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Posted: 3/6/2006 5:18:21 PM EDT
[Last Edit: 3/6/2006 5:18:46 PM EDT by k_rasmussen]
I'm wondering if i messed up in getting a .223 chamber if i intend on using 5.56 ammo? I'm not sure thats what i have as the seller sent the wrong upper but the discription of the one i got says .223 barrel. how can i check the chamber myself?

thanks inadvance. kevin
Link Posted: 3/6/2006 6:02:46 PM EDT
Most barrels are marked either .223 or 5.56. Does yours have any markings?

5.56 ammo is loaded hotter than .223, and could cause problems in a barrel chambered for .223.
Link Posted: 3/6/2006 6:28:59 PM EDT

Originally Posted By M4Madness:
Most barrels are marked either .223 or 5.56. Does yours have any markings?




Just (M 1 S 1-9). i took off the handguards and found no markings
Link Posted: 3/6/2006 7:08:50 PM EDT
[Last Edit: 3/6/2006 7:12:19 PM EDT by theshootersden]
NATO 5.56 ammo can increase chamber pressure up to 15,000 psi in .223 SAMMI chambered barrels... That type of increase can lead to a dangerous situation...

ETA:Have you tried to contact M1S to ask them if there is a way to tell what caliber the barrel is chambered in?
Link Posted: 3/6/2006 7:13:27 PM EDT

Originally Posted By theshootersden:
Have you tried to contact M1S to ask them if there is a way to tell what caliber the barrel is chambered in...



thats a good idea i will try tomorrow, thanks.
Link Posted: 3/6/2006 7:22:54 PM EDT

Originally Posted By k_rasmussen:

Originally Posted By theshootersden:
Have you tried to contact M1S to ask them if there is a way to tell what caliber the barrel is chambered in...



thats a good idea i will try tomorrow, thanks.



Dont forget to let us know what they say...
Link Posted: 3/6/2006 7:30:22 PM EDT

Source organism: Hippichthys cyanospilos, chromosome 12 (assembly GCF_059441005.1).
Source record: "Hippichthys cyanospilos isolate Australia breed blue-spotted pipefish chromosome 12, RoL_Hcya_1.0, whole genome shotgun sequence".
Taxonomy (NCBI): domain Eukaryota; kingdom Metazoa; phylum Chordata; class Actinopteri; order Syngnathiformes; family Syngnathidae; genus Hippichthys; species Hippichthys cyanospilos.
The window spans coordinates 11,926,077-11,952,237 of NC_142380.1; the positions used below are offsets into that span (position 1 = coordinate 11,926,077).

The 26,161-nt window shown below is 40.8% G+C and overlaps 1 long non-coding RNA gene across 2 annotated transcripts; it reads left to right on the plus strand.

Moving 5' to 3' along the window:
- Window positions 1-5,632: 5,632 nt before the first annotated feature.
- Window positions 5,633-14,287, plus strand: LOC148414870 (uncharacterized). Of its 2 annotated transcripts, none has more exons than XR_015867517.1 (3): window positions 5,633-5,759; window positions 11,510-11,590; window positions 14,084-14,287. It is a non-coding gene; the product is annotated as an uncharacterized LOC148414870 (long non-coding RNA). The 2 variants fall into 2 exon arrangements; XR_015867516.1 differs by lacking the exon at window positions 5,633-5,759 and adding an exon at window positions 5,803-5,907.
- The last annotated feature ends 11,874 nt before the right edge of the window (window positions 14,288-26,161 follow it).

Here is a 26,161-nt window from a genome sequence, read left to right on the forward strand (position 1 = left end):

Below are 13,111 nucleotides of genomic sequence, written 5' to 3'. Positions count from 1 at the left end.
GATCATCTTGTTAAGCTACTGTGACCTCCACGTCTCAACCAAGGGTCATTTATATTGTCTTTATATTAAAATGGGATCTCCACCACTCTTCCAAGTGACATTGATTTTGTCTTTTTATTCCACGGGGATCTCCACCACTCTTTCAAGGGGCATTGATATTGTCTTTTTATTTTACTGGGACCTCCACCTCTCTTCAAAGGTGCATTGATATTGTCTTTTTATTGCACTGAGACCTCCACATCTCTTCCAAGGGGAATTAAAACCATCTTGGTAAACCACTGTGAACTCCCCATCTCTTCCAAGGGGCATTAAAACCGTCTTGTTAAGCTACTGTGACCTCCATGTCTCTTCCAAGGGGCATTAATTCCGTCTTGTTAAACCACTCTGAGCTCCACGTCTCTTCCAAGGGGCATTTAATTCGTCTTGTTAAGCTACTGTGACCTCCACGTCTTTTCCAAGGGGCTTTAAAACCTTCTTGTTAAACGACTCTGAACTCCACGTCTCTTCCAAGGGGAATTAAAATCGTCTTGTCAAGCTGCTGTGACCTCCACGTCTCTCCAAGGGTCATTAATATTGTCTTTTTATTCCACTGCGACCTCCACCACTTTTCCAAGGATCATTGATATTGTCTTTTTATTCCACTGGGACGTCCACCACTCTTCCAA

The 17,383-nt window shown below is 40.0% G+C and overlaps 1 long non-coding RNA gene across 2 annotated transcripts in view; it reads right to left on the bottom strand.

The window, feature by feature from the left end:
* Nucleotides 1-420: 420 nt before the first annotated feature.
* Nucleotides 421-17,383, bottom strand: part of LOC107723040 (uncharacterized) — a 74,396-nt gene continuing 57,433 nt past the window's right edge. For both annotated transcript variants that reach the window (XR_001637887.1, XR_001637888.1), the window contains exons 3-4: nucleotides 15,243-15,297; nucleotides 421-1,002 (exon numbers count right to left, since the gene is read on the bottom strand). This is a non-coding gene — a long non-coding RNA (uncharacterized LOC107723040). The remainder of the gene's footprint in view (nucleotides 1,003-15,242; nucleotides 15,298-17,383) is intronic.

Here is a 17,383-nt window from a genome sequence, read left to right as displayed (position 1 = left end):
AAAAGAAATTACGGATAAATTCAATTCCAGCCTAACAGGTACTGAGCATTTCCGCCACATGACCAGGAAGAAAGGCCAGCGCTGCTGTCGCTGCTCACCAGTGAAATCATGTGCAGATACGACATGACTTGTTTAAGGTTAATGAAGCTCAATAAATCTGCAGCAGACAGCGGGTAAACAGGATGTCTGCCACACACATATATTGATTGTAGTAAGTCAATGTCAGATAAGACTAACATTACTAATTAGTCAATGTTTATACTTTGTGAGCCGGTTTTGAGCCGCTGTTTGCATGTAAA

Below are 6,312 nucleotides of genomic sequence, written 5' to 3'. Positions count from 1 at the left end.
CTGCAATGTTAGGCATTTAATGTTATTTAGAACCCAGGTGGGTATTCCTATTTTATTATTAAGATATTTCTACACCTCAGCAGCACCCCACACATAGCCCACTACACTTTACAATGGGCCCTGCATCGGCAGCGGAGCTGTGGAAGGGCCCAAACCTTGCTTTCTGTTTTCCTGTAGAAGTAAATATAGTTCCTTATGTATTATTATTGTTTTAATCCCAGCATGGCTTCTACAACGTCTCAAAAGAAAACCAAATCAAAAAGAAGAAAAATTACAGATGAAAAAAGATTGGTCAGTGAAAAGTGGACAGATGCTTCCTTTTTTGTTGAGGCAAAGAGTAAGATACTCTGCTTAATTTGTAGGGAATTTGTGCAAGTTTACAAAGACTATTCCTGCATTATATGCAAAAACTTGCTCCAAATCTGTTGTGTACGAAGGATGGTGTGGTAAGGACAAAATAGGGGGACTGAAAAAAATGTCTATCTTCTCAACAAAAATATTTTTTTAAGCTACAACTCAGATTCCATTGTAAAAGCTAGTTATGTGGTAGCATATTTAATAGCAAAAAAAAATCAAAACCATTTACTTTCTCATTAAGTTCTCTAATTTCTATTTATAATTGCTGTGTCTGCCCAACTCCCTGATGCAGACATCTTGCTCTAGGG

Will Do.
Link Posted: 3/7/2006 11:39:51 AM EDT
I talked to Model 1 Sales today about my upper. The Guy said mines a .223 and the 5.56's have 5.56 engraved under the handguards on the barrel, noting there if it's a .223. also said he never heard of an incident shooting 5.56 in a .223 chamber.
Link Posted: 3/7/2006 11:58:18 AM EDT

Originally Posted By k_rasmussen:
Also said he never heard of an incident shooting 5.56 in a .223 chamber.



From the Ammo Oracle:

Q. What is the difference between 5.56×45mm and .223 Remington ammo?

In the 1950's, the US military adopted the metric system of measurement and uses metric measurements to describe ammo. However, the US commercial ammo market typically used the English "caliber" measurements when describing ammo. "Caliber" is a shorthand way of saying "hundredths (or thousandths) of an inch." For example, a fifty caliber projectile is approximately fifty one-hundredths (.50) of an inch and a 357 caliber projectile is approximately three-hundred and fifty-seven thousandths (.357) of an inch. Dimensionally, 5.56 and .223 ammo are identical, though military 5.56 ammo is typically loaded to higher pressures and velocities than commercial ammo and may, in guns with extremely tight "match" .223 chambers, be unsafe to fire.

The chambers for .223 and 5.56 weapons are not the same either. Though the AR15 design provides an extremely strong action, high pressure signs on the brass and primers, extraction failures and cycling problems may be seen when firing hot 5.56 ammo in .223-chambered rifles. Military M16s and AR15s from Colt, Bushmaster, FN, DPMS, and some others, have the M16-spec chamber and should have no trouble firing hot 5.56 ammunition.

Military M16s have slightly more headspace and have a longer throat area, compared to the SAAMI .223 chamber spec, which was originally designed for bolt-action rifles. Commercial SAAMI-specification .223 chambers have a much shorter throat or leade and less freebore than the military chamber. Shooting 5.56 Mil-Spec ammo in a SAAMI-specification chamber can increase pressure dramatically, up to an additional 15,000 psi or more.

The military chamber is often referred to as a "5.56 NATO" chamber, as that is what is usually stamped on military barrels. Some commercial AR manufacturers use the tighter ".223" (i.e., SAAMI-spec and often labeled ".223" or ".223 Remington") chamber, which provides for increased accuracy but, in self-loading rifles, less cycling reliability, especially with hot-loaded military ammo. A few AR manufacturers use an in-between chamber spec, such as the Wylde chamber. Many mis-mark their barrels too, which further complicates things. You can generally tell what sort of chamber you are dealing with by the markings, if any, on the barrel, but always check with the manufacturer to be sure.